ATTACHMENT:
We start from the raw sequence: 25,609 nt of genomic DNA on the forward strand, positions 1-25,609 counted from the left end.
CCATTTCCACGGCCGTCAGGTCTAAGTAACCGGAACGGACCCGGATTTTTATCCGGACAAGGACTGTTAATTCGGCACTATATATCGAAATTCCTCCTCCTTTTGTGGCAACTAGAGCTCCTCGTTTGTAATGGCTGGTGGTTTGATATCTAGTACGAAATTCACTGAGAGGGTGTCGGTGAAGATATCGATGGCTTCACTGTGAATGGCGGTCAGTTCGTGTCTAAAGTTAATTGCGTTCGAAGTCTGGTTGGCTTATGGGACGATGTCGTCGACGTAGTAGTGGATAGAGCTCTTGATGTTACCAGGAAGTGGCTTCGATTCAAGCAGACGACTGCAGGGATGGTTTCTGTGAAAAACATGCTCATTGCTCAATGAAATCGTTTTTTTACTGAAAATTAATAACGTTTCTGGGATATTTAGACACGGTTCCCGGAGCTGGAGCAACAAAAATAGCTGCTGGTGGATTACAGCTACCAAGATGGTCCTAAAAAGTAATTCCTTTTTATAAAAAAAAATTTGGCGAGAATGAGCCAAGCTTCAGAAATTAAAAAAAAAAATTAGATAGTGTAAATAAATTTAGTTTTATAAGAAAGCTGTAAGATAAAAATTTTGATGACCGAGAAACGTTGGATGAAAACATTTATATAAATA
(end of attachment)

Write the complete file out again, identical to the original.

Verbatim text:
We start from the raw sequence: 25,609 nt of genomic DNA on the forward strand, positions 1-25,609 counted from the left end.
CCATTTCCACGGCCGTCAGGTCTAAGTAACCGGAACGGACCCGGATTTTTATCCGGACAAGGACTGTTAATTCGGCACTATATATCGAAATTCCTCCTCCTTTTGTGGCAACTAGAGCTCCTCGTTTGTAATGGCTGGTGGTTTGATATCTAGTACGAAATTCACTGAGAGGGTGTCGGTGAAGATATCGATGGCTTCACTGTGAATGGCGGTCAGTTCGTGTCTAAAGTTAATTGCGTTCGAAGTCTGGTTGGCTTATGGGACGATGTCGTCGACGTAGTAGTGGATAGAGCTCTTGATGTTACCAGGAAGTGGCTTCGATTCAAGCAGACGACTGCAGGGATGGTTTCTGTGAAAAACATGCTCATTGCTCAATGAAATCGTTTTTTTACTGAAAATTAATAACGTTTCTGGGATATTTAGACACGGTTCCCGGAGCTGGAGCAACAAAAATAGCTGCTGGTGGATTACAGCTACCAAGATGGTCCTAAAAAGTAATTCCTTTTTATAAAAAAAAATTTGGCGAGAATGAGCCAAGCTTCAGAAATTAAAAAAAAAAATTAGATAGTGTAAATAAATTTAGTTTTATAAGAAAGCTGTAAGATAAAAATTTTGATGACCGAGAAACGTTGGATGAAAACATTTATATAAATA